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War is so complex; human nature is so complex. There's no filmmaker who has ever figured it out perfectly.
As a filmmaker, I always try not to concern myself with the outcome of things. I make the movie, and I do that as honestly and good as I can. I don't want to pollute my thoughts with what is going to happen with it afterwards, because I have to work inside-out.
My style of songwriting is influenced by cinema. I'm a frustrated filmmaker. A fan once said to me, 'Girl, you make me see pictures in my head!' and I took that as a great compliment. That's exactly my intention.
There's got to be something you want to tell and that's the engine which spurs all of the work you have to do in order to create the story, but you have to love some sort of nugget of what you're telling to be a filmmaker.
My three Ps: passion, patience, perseverance. You have to do this if you've got to be a filmmaker.
One of the things you do as a writer and as a filmmaker is grasp for resonant symbols and imagery without necessarily fully understanding it yourself.
You must live life in its very elementary forms. The Mexicans have a very nice word for it: pura vida. It doesn't mean just purity of life, but the raw, stark-naked quality of life. And that's what makes young people more into a filmmaker than academia.
There is no reason why challenging themes and engaging stories have to be mutually exclusive - in fact, each can fuel the other. As a filmmaker, I want to entertain people first and foremost. If out of that comes a greater awareness and understanding of a time or a circumstance, then the hope is that change can happen.
The world is a crazy, beautiful, ugly complicated place, and it keeps moving on from crisis to strangeness to beauty to weirdness to tragedy. The caravan keeps moving on, and the job of the longform writer or filmmaker or radio broadcaster is to stop - is to pause - and when the caravan goes away, that's when this stuff comes.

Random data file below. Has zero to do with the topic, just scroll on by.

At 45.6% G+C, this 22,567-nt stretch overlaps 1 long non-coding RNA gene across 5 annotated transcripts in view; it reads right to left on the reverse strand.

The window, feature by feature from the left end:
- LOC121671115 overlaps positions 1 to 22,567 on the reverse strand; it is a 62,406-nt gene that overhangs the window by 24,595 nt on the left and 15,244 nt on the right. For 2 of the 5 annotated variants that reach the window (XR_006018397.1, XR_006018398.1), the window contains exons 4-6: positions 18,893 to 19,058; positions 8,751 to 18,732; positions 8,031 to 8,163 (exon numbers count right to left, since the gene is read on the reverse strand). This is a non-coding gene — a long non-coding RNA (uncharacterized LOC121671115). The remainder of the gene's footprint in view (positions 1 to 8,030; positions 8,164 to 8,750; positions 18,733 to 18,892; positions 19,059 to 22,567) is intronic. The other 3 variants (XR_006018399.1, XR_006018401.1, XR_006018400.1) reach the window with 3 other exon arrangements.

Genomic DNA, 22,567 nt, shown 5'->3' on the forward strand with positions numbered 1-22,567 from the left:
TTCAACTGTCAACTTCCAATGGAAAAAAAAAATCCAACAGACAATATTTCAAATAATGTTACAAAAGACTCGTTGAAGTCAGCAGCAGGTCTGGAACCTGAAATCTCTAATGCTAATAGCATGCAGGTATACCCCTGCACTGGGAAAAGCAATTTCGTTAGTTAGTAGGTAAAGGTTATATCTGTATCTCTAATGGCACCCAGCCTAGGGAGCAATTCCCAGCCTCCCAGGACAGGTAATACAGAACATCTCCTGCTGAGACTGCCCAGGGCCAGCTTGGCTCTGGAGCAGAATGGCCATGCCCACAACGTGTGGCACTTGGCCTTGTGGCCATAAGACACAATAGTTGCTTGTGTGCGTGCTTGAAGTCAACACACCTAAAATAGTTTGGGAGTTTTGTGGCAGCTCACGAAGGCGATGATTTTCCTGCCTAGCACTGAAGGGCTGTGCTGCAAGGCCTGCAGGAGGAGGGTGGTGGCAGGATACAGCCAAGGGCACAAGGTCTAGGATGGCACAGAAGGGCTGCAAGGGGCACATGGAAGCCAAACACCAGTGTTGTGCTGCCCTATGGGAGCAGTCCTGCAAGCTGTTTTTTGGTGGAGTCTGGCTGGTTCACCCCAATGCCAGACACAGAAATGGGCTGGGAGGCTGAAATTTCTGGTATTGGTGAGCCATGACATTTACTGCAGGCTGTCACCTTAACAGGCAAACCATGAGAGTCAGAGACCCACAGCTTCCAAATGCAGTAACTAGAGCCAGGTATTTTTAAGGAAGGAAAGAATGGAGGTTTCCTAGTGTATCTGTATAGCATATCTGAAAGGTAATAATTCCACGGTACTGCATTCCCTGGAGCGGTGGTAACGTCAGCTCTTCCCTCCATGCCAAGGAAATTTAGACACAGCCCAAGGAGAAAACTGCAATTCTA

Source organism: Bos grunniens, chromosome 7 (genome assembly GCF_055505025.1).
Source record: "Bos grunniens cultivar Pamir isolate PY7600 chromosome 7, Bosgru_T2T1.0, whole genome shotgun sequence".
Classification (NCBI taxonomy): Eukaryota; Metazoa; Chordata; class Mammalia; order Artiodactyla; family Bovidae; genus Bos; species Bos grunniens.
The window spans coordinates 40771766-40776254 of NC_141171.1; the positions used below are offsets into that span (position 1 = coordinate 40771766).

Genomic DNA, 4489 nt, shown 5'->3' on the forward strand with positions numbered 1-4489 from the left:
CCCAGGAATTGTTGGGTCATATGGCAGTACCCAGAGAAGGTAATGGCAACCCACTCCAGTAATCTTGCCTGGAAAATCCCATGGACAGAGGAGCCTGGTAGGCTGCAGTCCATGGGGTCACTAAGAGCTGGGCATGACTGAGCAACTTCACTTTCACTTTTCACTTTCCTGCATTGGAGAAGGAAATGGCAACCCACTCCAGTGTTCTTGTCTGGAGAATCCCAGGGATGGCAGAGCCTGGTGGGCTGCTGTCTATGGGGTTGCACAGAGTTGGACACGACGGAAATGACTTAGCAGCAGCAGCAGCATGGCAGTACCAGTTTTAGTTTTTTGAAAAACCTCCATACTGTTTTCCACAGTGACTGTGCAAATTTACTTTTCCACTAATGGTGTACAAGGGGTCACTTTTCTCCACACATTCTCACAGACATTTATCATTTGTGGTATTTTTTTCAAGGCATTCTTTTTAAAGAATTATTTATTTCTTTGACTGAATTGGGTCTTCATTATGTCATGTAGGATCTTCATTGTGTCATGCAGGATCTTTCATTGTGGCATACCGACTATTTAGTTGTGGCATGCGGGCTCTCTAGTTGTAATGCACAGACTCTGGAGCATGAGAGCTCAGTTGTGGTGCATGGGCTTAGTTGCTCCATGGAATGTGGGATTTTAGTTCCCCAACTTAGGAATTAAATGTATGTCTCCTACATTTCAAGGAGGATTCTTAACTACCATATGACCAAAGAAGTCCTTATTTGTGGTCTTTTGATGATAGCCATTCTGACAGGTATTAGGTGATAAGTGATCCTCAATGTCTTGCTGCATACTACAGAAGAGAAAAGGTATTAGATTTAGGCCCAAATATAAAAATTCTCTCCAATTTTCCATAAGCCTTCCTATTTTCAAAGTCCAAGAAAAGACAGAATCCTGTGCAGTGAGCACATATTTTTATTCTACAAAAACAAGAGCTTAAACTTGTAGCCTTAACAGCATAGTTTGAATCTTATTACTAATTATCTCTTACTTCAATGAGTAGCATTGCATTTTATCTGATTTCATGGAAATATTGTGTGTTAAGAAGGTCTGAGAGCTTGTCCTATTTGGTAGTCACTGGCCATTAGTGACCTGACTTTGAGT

You want to be a writer? Start writing. You want to be a filmmaker? Start shooting stuff on your phone right now.
As a writer, or as a filmmaker, you have to present yourself, and part of what yourself is is what you're interested in, or what you think is funny, or what you think is sad, or what you think is horrible.
A filmmaker has almost the same freedom as a novelist has when he buys himself some paper.
I think as a filmmaker my first contribution would just be to make a good movie that people would love to see and leave the theatre charged, with a sense of excitement.
Every good writer or filmmaker has something eating at them, right? That they can't quite get off their back . And so your job is to make your audience care about your obsessions.
A filmmaker doesn't have to suffer to show suffering. You just have to understand it. You don't have to die to shoot a death scene.
I've always considered myself a filmmaker who writes stuff for himself to do.
I don't really consider myself an American filmmaker like, say, Ron Howard might be considered an American filmmaker. If I'm doing something and it seems to me to be reminiscent of an Italian giallo, I'm gonna to do it like an Italian giallo.
It's like getting into film - I didn't say early on, 'I'm going to become a filmmaker,' 'I'm going to show my work at MoMA.' When you start to think those things, you're in trouble.
In my view, the only way to see a film remains the way the filmmaker intended: inside a large movie theater with great sound and pristine picture.
Susanne Bier's work I've always really enjoyed. She's just such a great filmmaker; she's very cool and very sexy - that always helps, too.
For a filmmaker, it's a rare chance to do a personal film on a big canvas.
Without a doubt, I was born to want to make cinema, but the kind of cinema I want to make is not like commercial movies, which I enjoy myself, but I wanted to be the kind of filmmaker who wrote original work, sort of like a novelist would who deals with who we are and our times or our relationships.
Francis Ford Coppola
As a filmmaker, you have to understand the essence of the book and tell the story you want to see on the screen, and hopefully please yourself - because you can't possibly please everyone.
I think it's important as a filmmaker, as any person working in the arts, that you've got to try new stuff and challenge yourself and take chances.
There will always be competition, especially in showbiz. There's always someone younger and hungrier standing behind you; there's always someone with more contacts; there's always someone whose grandfather or father is a filmmaker. I think your job is just to be there 100% - you work hard, and there are no shortcuts to success.
A. P. J. Abdul Kalam
Martin Luther King, Jr.
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